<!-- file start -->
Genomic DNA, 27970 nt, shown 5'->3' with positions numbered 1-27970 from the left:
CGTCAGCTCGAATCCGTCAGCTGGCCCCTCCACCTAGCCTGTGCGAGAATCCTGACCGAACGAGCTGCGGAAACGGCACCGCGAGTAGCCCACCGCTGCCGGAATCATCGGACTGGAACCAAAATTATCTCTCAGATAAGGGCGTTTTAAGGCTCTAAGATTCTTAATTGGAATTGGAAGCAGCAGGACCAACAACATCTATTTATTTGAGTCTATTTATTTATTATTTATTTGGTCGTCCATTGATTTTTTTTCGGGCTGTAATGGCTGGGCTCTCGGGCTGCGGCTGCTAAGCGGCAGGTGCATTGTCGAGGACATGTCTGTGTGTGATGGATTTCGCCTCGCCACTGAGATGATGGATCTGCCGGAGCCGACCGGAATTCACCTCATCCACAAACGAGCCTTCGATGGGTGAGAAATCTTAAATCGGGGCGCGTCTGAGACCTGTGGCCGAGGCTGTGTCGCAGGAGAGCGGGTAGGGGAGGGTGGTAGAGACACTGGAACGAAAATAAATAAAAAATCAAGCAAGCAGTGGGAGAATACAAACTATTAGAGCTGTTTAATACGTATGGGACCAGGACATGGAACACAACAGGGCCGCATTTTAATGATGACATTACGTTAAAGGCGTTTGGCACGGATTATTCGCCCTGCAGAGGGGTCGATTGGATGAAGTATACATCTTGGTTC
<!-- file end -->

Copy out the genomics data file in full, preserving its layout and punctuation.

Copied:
Genomic DNA, 27970 nt, shown 5'->3' with positions numbered 1-27970 from the left:
CGTCAGCTCGAATCCGTCAGCTGGCCCCTCCACCTAGCCTGTGCGAGAATCCTGACCGAACGAGCTGCGGAAACGGCACCGCGAGTAGCCCACCGCTGCCGGAATCATCGGACTGGAACCAAAATTATCTCTCAGATAAGGGCGTTTTAAGGCTCTAAGATTCTTAATTGGAATTGGAAGCAGCAGGACCAACAACATCTATTTATTTGAGTCTATTTATTTATTATTTATTTGGTCGTCCATTGATTTTTTTTCGGGCTGTAATGGCTGGGCTCTCGGGCTGCGGCTGCTAAGCGGCAGGTGCATTGTCGAGGACATGTCTGTGTGTGATGGATTTCGCCTCGCCACTGAGATGATGGATCTGCCGGAGCCGACCGGAATTCACCTCATCCACAAACGAGCCTTCGATGGGTGAGAAATCTTAAATCGGGGCGCGTCTGAGACCTGTGGCCGAGGCTGTGTCGCAGGAGAGCGGGTAGGGGAGGGTGGTAGAGACACTGGAACGAAAATAAATAAAAAATCAAGCAAGCAGTGGGAGAATACAAACTATTAGAGCTGTTTAATACGTATGGGACCAGGACATGGAACACAACAGGGCCGCATTTTAATGATGACATTACGTTAAAGGCGTTTGGCACGGATTATTCGCCCTGCAGAGGGGTCGATTGGATGAAGTATACATCTTGGTTC